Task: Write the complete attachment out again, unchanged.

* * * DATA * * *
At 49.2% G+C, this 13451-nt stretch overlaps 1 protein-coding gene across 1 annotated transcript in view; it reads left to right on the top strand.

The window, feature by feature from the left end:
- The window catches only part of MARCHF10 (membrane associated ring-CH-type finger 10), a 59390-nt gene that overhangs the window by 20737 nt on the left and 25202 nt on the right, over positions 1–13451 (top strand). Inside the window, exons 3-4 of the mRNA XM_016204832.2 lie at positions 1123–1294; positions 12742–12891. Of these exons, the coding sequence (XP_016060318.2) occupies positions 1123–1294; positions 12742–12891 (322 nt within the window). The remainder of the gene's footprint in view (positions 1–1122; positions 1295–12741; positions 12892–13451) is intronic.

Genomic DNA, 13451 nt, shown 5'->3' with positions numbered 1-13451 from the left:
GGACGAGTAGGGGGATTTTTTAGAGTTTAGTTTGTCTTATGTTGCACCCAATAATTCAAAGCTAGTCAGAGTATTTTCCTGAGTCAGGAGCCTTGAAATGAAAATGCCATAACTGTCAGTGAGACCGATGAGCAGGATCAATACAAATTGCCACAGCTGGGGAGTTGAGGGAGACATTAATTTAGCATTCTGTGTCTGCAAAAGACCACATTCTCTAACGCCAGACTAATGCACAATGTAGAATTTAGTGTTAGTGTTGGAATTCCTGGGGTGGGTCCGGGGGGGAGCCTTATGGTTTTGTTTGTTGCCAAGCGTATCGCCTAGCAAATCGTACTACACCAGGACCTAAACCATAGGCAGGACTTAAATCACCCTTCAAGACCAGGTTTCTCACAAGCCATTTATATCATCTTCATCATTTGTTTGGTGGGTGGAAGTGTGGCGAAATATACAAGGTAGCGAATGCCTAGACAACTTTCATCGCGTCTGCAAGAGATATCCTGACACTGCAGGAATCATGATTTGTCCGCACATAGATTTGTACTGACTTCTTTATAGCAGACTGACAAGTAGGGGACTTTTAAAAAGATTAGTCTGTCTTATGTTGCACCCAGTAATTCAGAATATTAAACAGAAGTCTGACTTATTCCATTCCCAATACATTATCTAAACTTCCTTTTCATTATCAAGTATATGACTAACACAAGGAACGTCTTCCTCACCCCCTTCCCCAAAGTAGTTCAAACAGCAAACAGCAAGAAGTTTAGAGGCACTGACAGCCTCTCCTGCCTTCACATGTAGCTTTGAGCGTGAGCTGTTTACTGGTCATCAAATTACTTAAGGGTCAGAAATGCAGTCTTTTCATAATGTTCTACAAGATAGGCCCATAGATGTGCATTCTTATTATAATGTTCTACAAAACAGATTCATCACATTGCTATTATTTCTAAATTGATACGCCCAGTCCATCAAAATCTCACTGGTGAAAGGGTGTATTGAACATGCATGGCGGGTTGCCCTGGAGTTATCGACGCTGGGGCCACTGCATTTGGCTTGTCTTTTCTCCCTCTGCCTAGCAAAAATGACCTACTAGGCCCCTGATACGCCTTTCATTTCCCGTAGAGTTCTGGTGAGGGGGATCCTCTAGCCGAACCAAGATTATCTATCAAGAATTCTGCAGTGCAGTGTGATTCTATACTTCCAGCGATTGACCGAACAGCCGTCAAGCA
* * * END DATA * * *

At 49.2% G+C, this 13451-nt stretch overlaps 1 protein-coding gene across 1 annotated transcript in view; it reads left to right on the top strand.

The window, feature by feature from the left end:
- The window catches only part of MARCHF10 (membrane associated ring-CH-type finger 10), a 59390-nt gene that overhangs the window by 20737 nt on the left and 25202 nt on the right, over positions 1–13451 (top strand). Inside the window, exons 3-4 of the mRNA XM_016204832.2 lie at positions 1123–1294; positions 12742–12891. Of these exons, the coding sequence (XP_016060318.2) occupies positions 1123–1294; positions 12742–12891 (322 nt within the window). The remainder of the gene's footprint in view (positions 1–1122; positions 1295–12741; positions 12892–13451) is intronic.

Genomic DNA, 13451 nt, shown 5'->3' with positions numbered 1-13451 from the left:
GGACGAGTAGGGGGATTTTTTAGAGTTTAGTTTGTCTTATGTTGCACCCAATAATTCAAAGCTAGTCAGAGTATTTTCCTGAGTCAGGAGCCTTGAAATGAAAATGCCATAACTGTCAGTGAGACCGATGAGCAGGATCAATACAAATTGCCACAGCTGGGGAGTTGAGGGAGACATTAATTTAGCATTCTGTGTCTGCAAAAGACCACATTCTCTAACGCCAGACTAATGCACAATGTAGAATTTAGTGTTAGTGTTGGAATTCCTGGGGTGGGTCCGGGGGGGAGCCTTATGGTTTTGTTTGTTGCCAAGCGTATCGCCTAGCAAATCGTACTACACCAGGACCTAAACCATAGGCAGGACTTAAATCACCCTTCAAGACCAGGTTTCTCACAAGCCATTTATATCATCTTCATCATTTGTTTGGTGGGTGGAAGTGTGGCGAAATATACAAGGTAGCGAATGCCTAGACAACTTTCATCGCGTCTGCAAGAGATATCCTGACACTGCAGGAATCATGATTTGTCCGCACATAGATTTGTACTGACTTCTTTATAGCAGACTGACAAGTAGGGGACTTTTAAAAAGATTAGTCTGTCTTATGTTGCACCCAGTAATTCAGAATATTAAACAGAAGTCTGACTTATTCCATTCCCAATACATTATCTAAACTTCCTTTTCATTATCAAGTATATGACTAACACAAGGAACGTCTTCCTCACCCCCTTCCCCAAAGTAGTTCAAACAGCAAACAGCAAGAAGTTTAGAGGCACTGACAGCCTCTCCTGCCTTCACATGTAGCTTTGAGCGTGAGCTGTTTACTGGTCATCAAATTACTTAAGGGTCAGAAATGCAGTCTTTTCATAATGTTCTACAAGATAGGCCCATAGATGTGCATTCTTATTATAATGTTCTACAAAACAGATTCATCACATTGCTATTATTTCTAAATTGATACGCCCAGTCCATCAAAATCTCACTGGTGAAAGGGTGTATTGAACATGCATGGCGGGTTGCCCTGGAGTTATCGACGCTGGGGCCACTGCATTTGGCTTGTCTTTTCTCCCTCTGCCTAGCAAAAATGACCTACTAGGCCCCTGATACGCCTTTCATTTCCCGTAGAGTTCTGGTGAGGGGGATCCTCTAGCCGAACCAAGATTATCTATCAAGAATTCTGCAGTGCAGTGTGATTCTATACTTCCAGCGATTGACCGAACAGCCGTCAAGCA